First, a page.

Your camera’s Scene Modes automatically adjust important camera settings for typical subjects and situations. Most entry-level DSLRs and many midrange models have Scene Modes, as do the new mirrorless, interchangeable-lens cameras and most compact digital cameras. For those learning the art of photography, these modes can help you better understand settings that you also can make manually, and all photographers—even experienced shooters—can use these modes to react quickly when there isn’t time to evaluate the scene. Scene Modes vary from manufacturer to manufacturer, and from camera model to camera model—these are some of the most common.
The best portraits focus on the people in the image by subduing the background. In Portrait mode, the camera sets a wide aperture to throw the background out of focus and keep attention on the portrait subject. With some cameras, Portrait mode sets continuous advance, so you can fire quick sequences and catch that perfect nuance of expression. It also may soften the sharpness and contrast, and adjust the color rendition for pleasing skin tones. For best results, position the subject as far as possible from the background, and use a short telephoto focal length.
Landscape mode is sort of the opposite of Portrait mode—the camera sets a small aperture to maximize depth of field, disables the flash, increases sharpening and contrast, and sets the color rendition to enhance greens and blues. While effective landscapes can be shot with everything from wide-angle through telephoto lenses, in this mode, you get best results with wide-angle lenses. With the flash disabled, it’s a good idea to use a tripod, especially in dim light. Besides holding the camera steady to avoid image blur due to camera shake, the tripod locks in your composition so you can study it (Live View mode is handy for landscape work), and so you don’t accidentally change the composition as you press the shutter button.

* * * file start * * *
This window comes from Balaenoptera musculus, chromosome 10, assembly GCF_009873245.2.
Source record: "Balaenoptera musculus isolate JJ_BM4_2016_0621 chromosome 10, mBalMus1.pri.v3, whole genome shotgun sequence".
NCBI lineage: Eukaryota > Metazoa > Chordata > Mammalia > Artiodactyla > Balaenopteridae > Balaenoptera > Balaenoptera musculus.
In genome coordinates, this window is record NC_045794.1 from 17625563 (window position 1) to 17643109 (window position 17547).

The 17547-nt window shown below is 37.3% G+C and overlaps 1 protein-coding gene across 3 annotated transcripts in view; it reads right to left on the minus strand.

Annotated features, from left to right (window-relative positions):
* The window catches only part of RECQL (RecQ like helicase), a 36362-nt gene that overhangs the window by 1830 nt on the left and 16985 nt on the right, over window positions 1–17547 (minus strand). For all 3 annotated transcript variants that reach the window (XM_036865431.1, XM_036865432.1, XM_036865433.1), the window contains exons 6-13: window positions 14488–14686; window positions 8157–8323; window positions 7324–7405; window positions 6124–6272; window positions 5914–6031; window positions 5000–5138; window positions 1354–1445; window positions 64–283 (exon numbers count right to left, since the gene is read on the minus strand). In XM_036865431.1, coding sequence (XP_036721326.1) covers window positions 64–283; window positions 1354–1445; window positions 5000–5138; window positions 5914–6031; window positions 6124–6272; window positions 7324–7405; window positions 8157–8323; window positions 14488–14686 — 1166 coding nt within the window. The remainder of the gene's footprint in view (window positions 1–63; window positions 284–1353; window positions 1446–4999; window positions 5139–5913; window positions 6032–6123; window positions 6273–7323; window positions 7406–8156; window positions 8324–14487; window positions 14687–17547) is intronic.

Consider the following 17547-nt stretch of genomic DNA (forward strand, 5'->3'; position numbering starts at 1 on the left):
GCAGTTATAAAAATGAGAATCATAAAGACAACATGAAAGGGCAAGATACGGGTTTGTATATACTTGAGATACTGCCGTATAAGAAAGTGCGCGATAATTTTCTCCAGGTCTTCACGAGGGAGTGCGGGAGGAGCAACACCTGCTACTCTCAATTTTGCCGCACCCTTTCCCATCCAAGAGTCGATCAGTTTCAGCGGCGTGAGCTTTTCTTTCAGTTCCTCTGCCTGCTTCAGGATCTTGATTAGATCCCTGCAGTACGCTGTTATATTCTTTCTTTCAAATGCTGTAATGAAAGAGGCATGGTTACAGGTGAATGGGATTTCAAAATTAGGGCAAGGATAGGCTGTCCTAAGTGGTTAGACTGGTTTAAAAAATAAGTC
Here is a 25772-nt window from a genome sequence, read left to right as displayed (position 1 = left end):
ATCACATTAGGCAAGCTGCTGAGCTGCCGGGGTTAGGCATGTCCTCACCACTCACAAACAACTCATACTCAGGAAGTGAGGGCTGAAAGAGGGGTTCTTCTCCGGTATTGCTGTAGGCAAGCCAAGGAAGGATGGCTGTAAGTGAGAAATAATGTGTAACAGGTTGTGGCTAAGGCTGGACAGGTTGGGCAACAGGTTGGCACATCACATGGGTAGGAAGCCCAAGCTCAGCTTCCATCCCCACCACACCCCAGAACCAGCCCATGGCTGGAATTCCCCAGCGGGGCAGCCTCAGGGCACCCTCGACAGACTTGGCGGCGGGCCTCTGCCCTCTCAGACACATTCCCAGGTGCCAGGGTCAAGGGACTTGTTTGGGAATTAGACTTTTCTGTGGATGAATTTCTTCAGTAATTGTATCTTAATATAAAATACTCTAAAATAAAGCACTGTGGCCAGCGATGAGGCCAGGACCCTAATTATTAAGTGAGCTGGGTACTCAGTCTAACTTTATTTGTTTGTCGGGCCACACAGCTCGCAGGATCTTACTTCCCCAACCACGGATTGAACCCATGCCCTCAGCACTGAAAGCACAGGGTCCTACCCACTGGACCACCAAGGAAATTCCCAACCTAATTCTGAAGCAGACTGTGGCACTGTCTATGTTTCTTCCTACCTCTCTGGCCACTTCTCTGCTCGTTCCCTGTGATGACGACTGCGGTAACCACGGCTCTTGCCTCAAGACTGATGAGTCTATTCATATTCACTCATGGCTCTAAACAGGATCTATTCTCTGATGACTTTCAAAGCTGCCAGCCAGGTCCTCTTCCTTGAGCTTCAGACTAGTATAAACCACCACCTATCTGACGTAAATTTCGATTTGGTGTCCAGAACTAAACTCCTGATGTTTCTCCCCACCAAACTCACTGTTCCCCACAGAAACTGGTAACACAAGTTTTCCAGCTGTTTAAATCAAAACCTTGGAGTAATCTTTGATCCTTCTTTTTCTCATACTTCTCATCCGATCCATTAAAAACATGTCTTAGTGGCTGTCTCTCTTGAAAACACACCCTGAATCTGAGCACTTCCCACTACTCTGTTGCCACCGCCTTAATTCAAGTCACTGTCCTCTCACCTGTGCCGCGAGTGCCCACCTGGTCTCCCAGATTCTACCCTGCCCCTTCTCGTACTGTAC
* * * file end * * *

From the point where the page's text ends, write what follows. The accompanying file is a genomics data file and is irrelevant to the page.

In Sports-Action mode, the camera favors faster shutter speeds to freeze action subjects. Flash is typically disabled, so ISOs are increased in dim light. Sports mode sets the camera’s drive to high-speed continuous advance, and with some, the AF mode to continuous. If your camera doesn’t set continuous AF in Sports mode, activate it manually—you definitely want continuous AF for action photos.
Close-up or Macro mode sets the camera for shooting close-ups, but note that it doesn’t make the lens focus closer than it can normally—for true macro work, use a macro lens (or extension tubes or close-up filters). Close-up mode favors wide apertures for good selective-focus effects. If you want to shoot at a small aperture to maximize depth of field and get as much as possible of an insect in focus, you use aperture-priority AE mode and set the aperture yourself. Close-up mode automatically activates the built-in flash unit when needed, and employs single-frame advance and single-shot AF. Note that if you use a macro lens, you should use an external flash (or no flash) because the built-in unit is so close to the lens that it may cause the lens to cast a shadow on the subject.